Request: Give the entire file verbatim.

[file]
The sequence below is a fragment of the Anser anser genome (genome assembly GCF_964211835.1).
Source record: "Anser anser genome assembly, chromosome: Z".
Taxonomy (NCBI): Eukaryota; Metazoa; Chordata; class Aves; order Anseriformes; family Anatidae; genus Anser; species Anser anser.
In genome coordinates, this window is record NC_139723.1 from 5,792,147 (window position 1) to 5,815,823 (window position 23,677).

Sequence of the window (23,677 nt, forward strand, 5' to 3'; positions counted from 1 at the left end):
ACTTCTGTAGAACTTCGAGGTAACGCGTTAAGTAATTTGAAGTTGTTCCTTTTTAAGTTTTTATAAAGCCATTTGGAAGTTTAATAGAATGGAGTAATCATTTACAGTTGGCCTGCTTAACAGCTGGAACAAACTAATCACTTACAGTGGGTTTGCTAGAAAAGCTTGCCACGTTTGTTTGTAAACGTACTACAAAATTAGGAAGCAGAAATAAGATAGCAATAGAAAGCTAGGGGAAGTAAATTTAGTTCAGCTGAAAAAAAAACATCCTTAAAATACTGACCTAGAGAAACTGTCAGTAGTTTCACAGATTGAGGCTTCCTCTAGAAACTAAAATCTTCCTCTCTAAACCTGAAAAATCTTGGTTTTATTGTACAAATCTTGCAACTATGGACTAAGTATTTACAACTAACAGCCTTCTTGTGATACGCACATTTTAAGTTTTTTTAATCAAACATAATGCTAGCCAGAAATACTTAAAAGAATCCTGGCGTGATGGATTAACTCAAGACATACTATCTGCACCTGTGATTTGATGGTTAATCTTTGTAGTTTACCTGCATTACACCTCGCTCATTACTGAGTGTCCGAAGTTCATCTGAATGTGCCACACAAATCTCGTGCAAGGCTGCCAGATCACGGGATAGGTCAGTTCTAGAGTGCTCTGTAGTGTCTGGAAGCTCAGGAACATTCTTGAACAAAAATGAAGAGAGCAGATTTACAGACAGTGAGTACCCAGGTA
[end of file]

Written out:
The sequence below is a fragment of the Anser anser genome (genome assembly GCF_964211835.1).
Source record: "Anser anser genome assembly, chromosome: Z".
Taxonomy (NCBI): Eukaryota; Metazoa; Chordata; class Aves; order Anseriformes; family Anatidae; genus Anser; species Anser anser.
In genome coordinates, this window is record NC_139723.1 from 5,792,147 (window position 1) to 5,815,823 (window position 23,677).

Sequence of the window (23,677 nt, forward strand, 5' to 3'; positions counted from 1 at the left end):
ACTTCTGTAGAACTTCGAGGTAACGCGTTAAGTAATTTGAAGTTGTTCCTTTTTAAGTTTTTATAAAGCCATTTGGAAGTTTAATAGAATGGAGTAATCATTTACAGTTGGCCTGCTTAACAGCTGGAACAAACTAATCACTTACAGTGGGTTTGCTAGAAAAGCTTGCCACGTTTGTTTGTAAACGTACTACAAAATTAGGAAGCAGAAATAAGATAGCAATAGAAAGCTAGGGGAAGTAAATTTAGTTCAGCTGAAAAAAAAACATCCTTAAAATACTGACCTAGAGAAACTGTCAGTAGTTTCACAGATTGAGGCTTCCTCTAGAAACTAAAATCTTCCTCTCTAAACCTGAAAAATCTTGGTTTTATTGTACAAATCTTGCAACTATGGACTAAGTATTTACAACTAACAGCCTTCTTGTGATACGCACATTTTAAGTTTTTTTAATCAAACATAATGCTAGCCAGAAATACTTAAAAGAATCCTGGCGTGATGGATTAACTCAAGACATACTATCTGCACCTGTGATTTGATGGTTAATCTTTGTAGTTTACCTGCATTACACCTCGCTCATTACTGAGTGTCCGAAGTTCATCTGAATGTGCCACACAAATCTCGTGCAAGGCTGCCAGATCACGGGATAGGTCAGTTCTAGAGTGCTCTGTAGTGTCTGGAAGCTCAGGAACATTCTTGAACAAAAATGAAGAGAGCAGATTTACAGACAGTGAGTACCCAGGTA